>> > A few additional comments which I think need to be considered:
>> >
>> > - For the Well-Known URI mechanism by resolver IP, clearly private IP
>> addresses can never get valid certificates, so even if CPEs were to
>> implement this mechanism, they can never be authenticated.
>> >
>> > - For the DNS method, given that a resolver never knows if DNS proxies
>> are being used (in CPEs or elsewhere) or indeed what IP addresses are being
>> used behind those proxies, I would imagine that at a minimum it would need
>> to answer RESINFO queries for *all* RFC1918 addresses. This does then lead
>> to the question, why include the IP address in the query at all? I assume
>> the answer is “DNSSEC”, but see below for some more questions/comments on
>> that.
>> >
>> > - There is an acknowledgement "Erik Kline suggested using
>> "<reverse-ip>.{in-addr,ip6}.arpa" as the
>> >   domain name to allow for the possibility of DNSSEC-signed responses.”
>> >
>> > I think it’s worth noting that RESINFO queries for private IP addresses
>> will never be able to generate DNSSEC-signed responses. Also given the
>> restriction "Authoritative servers MUST NOT answer queries that are defined
>> in this protocol.” it seems unlikely that many resolvers would be capable
>> of generating DNSSEC-signed responses, especially given that resolvers and
>> authoritative servers tend to be completely separate entities these days.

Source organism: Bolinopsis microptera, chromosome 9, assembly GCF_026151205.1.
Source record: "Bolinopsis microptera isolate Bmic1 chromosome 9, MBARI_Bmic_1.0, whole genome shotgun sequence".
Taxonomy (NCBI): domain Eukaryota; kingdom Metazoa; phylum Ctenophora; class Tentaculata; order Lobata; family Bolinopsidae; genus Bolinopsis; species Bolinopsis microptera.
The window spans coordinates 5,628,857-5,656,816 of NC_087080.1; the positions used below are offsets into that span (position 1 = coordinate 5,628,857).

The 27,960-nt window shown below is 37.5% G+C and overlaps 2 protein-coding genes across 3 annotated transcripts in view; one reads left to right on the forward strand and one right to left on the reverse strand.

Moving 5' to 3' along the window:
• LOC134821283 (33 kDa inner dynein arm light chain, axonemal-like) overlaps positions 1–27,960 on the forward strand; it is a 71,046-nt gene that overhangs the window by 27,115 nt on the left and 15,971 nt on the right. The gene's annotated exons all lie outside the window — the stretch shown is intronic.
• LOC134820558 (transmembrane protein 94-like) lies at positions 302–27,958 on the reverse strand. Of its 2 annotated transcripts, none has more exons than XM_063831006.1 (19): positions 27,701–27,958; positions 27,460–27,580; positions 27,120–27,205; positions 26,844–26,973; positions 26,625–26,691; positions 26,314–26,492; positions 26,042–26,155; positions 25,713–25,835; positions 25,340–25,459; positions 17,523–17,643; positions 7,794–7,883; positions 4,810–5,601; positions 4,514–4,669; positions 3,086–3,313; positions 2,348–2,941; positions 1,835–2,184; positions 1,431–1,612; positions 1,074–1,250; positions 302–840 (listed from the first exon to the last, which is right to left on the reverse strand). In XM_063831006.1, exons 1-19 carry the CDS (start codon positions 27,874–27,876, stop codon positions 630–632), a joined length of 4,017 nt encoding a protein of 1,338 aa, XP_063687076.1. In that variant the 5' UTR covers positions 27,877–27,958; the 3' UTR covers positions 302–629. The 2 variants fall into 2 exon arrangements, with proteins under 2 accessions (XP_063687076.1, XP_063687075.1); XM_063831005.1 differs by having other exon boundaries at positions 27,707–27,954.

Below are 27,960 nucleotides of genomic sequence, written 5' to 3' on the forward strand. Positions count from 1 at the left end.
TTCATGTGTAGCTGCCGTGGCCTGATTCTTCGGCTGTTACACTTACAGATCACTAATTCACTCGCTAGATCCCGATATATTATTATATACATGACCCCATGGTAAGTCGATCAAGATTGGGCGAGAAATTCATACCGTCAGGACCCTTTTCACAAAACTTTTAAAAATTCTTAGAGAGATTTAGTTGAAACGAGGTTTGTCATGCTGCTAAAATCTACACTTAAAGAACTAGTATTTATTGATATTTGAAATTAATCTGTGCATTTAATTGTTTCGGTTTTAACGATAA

>> >
>> > This also begs the question, why create that restriction at all? Why
>> must Authoritative Servers not answer those queries? The draft also states
>> that "if the resolver can be configured to also be authoritative for some
>> zones, it can use that configuration to actually be authoritative for the
>> addresses on which it responds.” Which seems to contradict the previous
>> MUST NOT - surely this is an implementation detail that should not be
>> mentioned in an IETF draft?
>> >
>> > Neil Cook
>> >
>> >> On 19 Aug 2019, at 20:28, internet-drafts@ietf.org wrote:
>> >>
>> >>
>> >> A New Internet-Draft is available from the on-line Internet-Drafts
>> directories.
>> >> This draft is a work item of the Domain Name System Operations WG of
>> the IETF.
>> >>
>> >>       Title           : DNS Resolver Information Self-publication
>> >>       Authors         : Puneet Sood
>> >>                         Roy Arends
>> >>                         Paul Hoffman
>> >>      Filename        : draft-ietf-dnsop-resolver-information-00.txt
>> >>      Pages           : 9
>> >>      Date            : 2019-08-19
>> >>
>> >> Abstract:
>> >>  This document describes methods for DNS resolvers to self-publish
>> >>  information about themselves, such as whether they perform DNSSEC
>> >>  validation or are available over transports other than what is
>> >>  defined in RFC 1035.  The information is returned as a JSON object.
>> >>  The names in this object are defined in an IANA registry that allows
>> >>  for light-weight registration.  Applications and operating systems
>> >>  can use the methods defined here to get the information from
>> >>  resolvers in order to make choices about how to send future queries
>> >>  to those resolvers.
>> >>
>> >>
>> >> The IETF datatracker status page for this draft is:
>> >>
>> https://datatracker.ietf.org/doc/draft-ietf-dnsop-resolver-information/
>> >>
>> >> There are also htmlized versions available at:
>> >> https://tools.ietf.org/html/draft-ietf-dnsop-resolver-information-00
>> >>
>> https://datatracker.ietf.org/doc/html/draft-ietf-dnsop-resolver-information-00
>> >>
>> >>
>> >> Please note that it may take a couple of minutes from the time of
>> submission
>> >> until the htmlized version and diff are available at tools.ietf.org.
>> >>
>> >> Internet-Drafts are also available by anonymous FTP at:
>> >> ftp://ftp.ietf.org/internet-drafts/
>> >>
>> >
>>